7 Simply Amazing Office Lobbies

These spectacular office lobbies, masterpieces in their own right, offer a preliminary taste of the workplace wonder that unfolds inside. For more inspiration, check out our office spaces board on Pinterest.


1. Edmunds.com by M+M Creative Studio


 


The bold Los Angeles headquarters of car data provider Edmunds.com can best be described as a visual tour de force by M+M Creative Studio. In reception, the desk’s mirror-polished stainless steel nods to the chrome bumpers on old Cadillacs. Visitors look up to see a 2016 Corvette Stingray convertible, gleaming in silver with a crimson leather interior, mounted upside down on a turntable set into a huge round cutout in the ceiling. Perched underneath the staircase are two more Stingrays, this time miniature and coin-operated.


2. Hongkou Soho Building by Kengo Kuma and Associates


 


Respite from hectic urban bustle dictated Kengo Kuma’s design for the lobby at a mixed-use building in Shanghai. Louvers made of thin, flexible sheet aluminum, powder-coated white, undulate across the ceiling and down a wall—just like rippling waves. Another wall is pale gray marble with veining that echoes the wave pattern, polished to “soften the spatial atmosphere,” says Kuma.


3. Douglas Elliman by Patrick Tighe Architecture


 


 


The entire ground level of real estate agency Douglas Elliman’s latest office is a grand entrance to the Los Angeles scene—thanks to Patrick Tighe Architecture. The “wow” moment, a spectacular stairway entirely of Tighe’s invention, is a ribbon of flawless white plaster that actually starts out as the front of the solid-surface reception desk, swooping upward to become a balustrade. A continuous cove of LEDs—similar to the recessed lighting in the canopy—illuminates the gray-stained oak steps.


4. Frankfurt Office Tower by Ippolito Fleitz Group


 


Ippolito Fleitz Group managed to bring high-style oomph with a touch of whimsy to a 1990’s office tower that epitomized the clean-cut Frankfurt look. In the lobby, white fins protrude from the walls in slightly different depths to create a mesmerizing, undulating visual effect. Tucked in between is a soundproofing system that reduces background noise, a common drawback to lobbies with lots of foot traffic. Overhead, the firm installed a composition of mirrored triangles that create kaleidoscopic reflections.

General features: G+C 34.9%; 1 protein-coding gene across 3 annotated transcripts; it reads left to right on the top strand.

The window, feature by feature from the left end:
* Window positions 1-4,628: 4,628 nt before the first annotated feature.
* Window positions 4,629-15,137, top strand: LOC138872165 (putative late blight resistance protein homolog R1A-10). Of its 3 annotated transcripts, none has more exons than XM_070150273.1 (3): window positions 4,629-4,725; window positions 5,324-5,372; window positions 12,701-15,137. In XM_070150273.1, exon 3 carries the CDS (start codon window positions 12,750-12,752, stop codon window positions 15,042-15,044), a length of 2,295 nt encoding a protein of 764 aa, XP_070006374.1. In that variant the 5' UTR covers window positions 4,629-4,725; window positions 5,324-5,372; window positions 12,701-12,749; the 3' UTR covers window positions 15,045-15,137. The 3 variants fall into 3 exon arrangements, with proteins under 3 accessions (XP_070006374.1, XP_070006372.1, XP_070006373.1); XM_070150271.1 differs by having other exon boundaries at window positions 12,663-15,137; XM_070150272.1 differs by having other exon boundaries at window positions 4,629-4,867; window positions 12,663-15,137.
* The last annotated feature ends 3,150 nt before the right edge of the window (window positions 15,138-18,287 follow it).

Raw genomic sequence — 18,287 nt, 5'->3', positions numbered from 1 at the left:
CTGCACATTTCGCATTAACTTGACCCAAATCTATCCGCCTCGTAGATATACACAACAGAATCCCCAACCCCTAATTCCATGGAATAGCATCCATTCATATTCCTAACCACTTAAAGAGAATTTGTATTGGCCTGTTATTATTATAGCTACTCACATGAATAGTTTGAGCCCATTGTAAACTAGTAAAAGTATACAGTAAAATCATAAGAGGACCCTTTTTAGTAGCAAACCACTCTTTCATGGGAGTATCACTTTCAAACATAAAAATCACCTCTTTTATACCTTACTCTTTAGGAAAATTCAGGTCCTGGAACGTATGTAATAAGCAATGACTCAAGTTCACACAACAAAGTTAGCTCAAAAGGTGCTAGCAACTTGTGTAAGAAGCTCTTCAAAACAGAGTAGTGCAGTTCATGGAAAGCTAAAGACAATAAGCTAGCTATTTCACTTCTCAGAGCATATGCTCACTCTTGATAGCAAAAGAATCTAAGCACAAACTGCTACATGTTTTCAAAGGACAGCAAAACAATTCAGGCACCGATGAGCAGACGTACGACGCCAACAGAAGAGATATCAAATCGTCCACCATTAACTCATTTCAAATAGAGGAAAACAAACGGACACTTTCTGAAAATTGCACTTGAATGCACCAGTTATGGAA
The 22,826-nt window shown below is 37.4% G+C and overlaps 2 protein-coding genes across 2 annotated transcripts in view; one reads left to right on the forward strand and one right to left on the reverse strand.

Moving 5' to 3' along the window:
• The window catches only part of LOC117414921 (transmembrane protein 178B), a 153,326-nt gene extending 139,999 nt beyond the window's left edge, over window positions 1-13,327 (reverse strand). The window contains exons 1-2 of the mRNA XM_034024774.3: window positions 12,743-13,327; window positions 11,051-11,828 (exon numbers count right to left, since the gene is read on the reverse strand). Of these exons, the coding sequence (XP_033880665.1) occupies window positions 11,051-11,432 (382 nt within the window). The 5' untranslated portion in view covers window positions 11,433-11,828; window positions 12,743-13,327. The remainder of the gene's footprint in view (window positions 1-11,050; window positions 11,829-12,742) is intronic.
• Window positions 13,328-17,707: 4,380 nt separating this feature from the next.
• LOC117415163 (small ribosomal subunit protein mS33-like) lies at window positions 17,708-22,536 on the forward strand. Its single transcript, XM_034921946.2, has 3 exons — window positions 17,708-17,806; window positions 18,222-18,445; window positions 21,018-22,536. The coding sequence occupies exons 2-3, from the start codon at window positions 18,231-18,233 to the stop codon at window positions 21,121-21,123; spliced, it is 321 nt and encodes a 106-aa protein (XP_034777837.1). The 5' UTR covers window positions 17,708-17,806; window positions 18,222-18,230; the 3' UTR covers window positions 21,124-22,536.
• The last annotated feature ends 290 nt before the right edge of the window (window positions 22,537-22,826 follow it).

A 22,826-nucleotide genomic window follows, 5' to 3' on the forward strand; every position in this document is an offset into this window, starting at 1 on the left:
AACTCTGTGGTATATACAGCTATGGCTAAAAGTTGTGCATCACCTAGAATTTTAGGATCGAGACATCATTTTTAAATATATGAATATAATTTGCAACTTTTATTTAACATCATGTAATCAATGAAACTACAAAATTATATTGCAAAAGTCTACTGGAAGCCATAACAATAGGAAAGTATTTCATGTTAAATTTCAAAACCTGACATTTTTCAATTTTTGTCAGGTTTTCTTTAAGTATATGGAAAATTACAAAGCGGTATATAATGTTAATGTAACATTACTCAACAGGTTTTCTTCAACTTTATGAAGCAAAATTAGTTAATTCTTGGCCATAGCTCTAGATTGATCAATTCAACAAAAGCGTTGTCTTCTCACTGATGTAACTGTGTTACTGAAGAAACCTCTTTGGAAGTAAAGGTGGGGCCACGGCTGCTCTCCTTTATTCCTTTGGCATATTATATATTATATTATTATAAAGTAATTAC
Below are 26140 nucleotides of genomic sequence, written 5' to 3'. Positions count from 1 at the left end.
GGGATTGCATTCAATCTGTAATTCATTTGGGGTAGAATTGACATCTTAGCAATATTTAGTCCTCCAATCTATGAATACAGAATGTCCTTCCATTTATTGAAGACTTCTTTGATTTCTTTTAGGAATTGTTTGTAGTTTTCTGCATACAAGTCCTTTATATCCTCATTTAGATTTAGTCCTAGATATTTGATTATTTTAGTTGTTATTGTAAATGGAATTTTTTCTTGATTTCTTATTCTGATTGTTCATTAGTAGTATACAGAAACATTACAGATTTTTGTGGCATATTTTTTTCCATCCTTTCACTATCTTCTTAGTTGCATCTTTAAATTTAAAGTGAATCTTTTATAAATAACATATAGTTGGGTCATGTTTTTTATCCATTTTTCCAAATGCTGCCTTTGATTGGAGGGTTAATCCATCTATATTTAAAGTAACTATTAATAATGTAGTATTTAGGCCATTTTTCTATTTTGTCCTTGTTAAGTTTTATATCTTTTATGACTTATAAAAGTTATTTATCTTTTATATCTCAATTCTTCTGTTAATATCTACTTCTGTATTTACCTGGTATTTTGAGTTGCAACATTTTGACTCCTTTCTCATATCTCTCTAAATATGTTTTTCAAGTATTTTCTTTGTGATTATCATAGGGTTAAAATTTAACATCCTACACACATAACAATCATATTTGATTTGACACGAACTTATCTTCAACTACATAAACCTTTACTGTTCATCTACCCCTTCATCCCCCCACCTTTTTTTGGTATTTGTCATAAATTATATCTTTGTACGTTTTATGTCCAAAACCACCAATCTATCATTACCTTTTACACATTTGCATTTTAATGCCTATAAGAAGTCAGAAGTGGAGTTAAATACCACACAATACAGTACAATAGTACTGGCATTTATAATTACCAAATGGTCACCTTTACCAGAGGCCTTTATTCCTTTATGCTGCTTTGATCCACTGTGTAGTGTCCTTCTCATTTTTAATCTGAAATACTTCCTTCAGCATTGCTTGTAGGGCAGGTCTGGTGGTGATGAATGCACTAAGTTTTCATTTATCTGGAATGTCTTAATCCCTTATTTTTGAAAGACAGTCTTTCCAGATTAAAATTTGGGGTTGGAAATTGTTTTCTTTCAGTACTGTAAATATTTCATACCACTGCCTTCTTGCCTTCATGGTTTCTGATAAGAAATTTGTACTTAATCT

5. Sony Corporation of America by Studios Architecture


 


 


After rebranding Philip Johnson’s iconic Sony building and selling it to a real-estate developer, Sony enlisted Studios Architecture to guide the search for a new Manhattan headquarters. The firm’s answer fit the bill—the tech giant’s new outpost occupies 570,000 square feet across 10 levels at the top of an Art Deco landmark a few blocks downtown. Gleaming in white marble and terrazzo, the lobby’s furnishings are intentionally spare, but for added effect, bass reverberates across the lobby as music videos pulse across an LED billboard.


6. Maike Group by Hallucinate Design Office and Interdesign Associates


Metals giant Maike Group received a brand-new headquarters in Shaanxi by Hallucinate Design Group and Interdesign Associates across two buildings and a staggering 3.5 million square feet. The lobby features a towering enclosure that presents a surface of white-slatted horizontal bands on which ghostly white numbers marquee across. In contrast to the architecture’s dramatic scale, however, Hallucinate’s creative director Wang Weliang exercised reserve when it came to the color scheme—black and white, dominated by white—with sleek colorless furnishings perched on quartz composite flooring.


7. IHeartMedia by A+I and Beneville Studios


 


 


In IHeartMedia CEO Robert Pittman’s fantasy, clients would walk into the company’s New York headquarters and ask “Who are these people?” Pittman commissioned Beneville Studios, who then selected Brad Zizmor and Dag Folger of Architecture + Information, to get the job done. The project’s masterpiece is the interactive entry sequence—magically projected video appears on a curtain of fog that emerges from jets as visitors exit the elevators. Striding toward reception, visitors serve as a tuning dial that trips invisible infrared beams and instructs the sidewalls’ vertical rows of white LEDs to shift temporarily to red, with hidden speakers playing successive channels of streaming live audio sourced from IHeartRadio stations.

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